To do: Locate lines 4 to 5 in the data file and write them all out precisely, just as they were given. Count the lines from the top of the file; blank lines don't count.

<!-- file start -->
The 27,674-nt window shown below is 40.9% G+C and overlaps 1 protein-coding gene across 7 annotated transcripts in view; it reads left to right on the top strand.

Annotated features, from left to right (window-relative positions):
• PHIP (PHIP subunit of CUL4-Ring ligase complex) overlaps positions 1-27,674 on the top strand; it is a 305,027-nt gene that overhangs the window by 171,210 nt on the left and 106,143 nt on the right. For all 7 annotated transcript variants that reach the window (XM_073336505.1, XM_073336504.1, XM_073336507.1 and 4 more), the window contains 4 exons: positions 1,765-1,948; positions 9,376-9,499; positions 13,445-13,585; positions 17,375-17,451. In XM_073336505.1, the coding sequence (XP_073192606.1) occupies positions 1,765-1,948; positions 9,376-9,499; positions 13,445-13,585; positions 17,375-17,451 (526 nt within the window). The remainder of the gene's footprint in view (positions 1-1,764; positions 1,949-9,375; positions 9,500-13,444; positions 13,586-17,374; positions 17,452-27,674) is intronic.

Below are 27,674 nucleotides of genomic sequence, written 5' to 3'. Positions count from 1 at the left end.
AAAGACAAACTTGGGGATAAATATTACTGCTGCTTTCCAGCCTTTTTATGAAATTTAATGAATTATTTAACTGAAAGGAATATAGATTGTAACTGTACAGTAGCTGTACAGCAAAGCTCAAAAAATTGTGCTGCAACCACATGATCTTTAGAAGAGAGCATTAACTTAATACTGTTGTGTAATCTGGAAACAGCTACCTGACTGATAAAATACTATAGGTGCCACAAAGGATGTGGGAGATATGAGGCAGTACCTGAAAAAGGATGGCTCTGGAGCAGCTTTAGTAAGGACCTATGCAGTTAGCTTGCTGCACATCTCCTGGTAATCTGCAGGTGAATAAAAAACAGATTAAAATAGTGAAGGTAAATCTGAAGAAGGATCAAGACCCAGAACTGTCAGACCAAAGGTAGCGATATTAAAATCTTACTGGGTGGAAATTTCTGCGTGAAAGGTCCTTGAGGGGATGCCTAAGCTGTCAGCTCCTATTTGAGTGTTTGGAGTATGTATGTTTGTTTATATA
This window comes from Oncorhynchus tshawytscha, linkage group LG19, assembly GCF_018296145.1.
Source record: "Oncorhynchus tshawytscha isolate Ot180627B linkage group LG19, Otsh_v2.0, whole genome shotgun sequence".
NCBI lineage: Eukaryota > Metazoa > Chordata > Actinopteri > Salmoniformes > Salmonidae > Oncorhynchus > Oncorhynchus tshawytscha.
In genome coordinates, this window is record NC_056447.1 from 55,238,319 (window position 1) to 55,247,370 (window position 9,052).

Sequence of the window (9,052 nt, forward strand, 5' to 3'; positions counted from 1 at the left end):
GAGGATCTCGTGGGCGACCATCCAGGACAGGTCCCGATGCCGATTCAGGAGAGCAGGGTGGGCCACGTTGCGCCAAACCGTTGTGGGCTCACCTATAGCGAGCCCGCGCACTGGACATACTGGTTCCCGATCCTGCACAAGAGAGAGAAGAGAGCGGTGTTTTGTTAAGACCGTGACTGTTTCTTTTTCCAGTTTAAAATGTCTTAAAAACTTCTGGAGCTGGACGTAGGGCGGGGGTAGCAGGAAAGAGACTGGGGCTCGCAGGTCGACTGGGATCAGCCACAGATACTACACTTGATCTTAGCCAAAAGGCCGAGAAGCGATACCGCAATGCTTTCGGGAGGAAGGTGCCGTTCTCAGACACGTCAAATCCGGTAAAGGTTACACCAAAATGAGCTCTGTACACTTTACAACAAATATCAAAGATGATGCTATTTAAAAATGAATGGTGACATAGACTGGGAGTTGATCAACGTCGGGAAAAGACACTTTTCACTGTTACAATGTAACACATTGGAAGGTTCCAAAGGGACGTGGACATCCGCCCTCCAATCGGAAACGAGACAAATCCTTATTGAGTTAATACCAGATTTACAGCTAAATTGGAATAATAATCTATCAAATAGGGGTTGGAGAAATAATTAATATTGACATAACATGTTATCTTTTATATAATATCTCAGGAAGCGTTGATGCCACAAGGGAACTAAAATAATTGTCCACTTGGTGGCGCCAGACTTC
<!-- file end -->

Below are 27,674 nucleotides of genomic sequence, written 5' to 3'. Positions count from 1 at the left end.
AAAGACAAACTTGGGGATAAATATTACTGCTGCTTTCCAGCCTTTTTATGAAATTTAATGAATTATTTAACTGAAAGGAATATAGATTGTAACTGTACAGTAGCTGTACAGCAAAGCTCAAAAAATTGTGCTGCAACCACATGATCTTTAGAAGAGAGCATTAACTTAATACTGTTGTGTAATCTGGAAACAGCTACCTGACTGATAAAATACTATAGGTGCCACAAAGGATGTGGGAGATATGAGGCAGTACCTGAAAAAGGATGGCTCTGGAGCAGCTTTAGTAAGGACCTATGCAGTTAGCTTGCTGCACATCTCCTGGTAATCTGCAGGTGAATAAAAAACAGATTAAAATAGTGAAGGTAAATCTGAAGAAGGATCAAGACCCAGAACTGTCAGACCAAAGGTAGCGATATTAAAATCTTACTGGGTGGAAATTTCTGCGTGAAAGGTCCTTGAGGGGATGCCTAAGCTGTCAGCTCCTATTTGAGTGTTTGGAGTATGTATGTTTGTTTATATA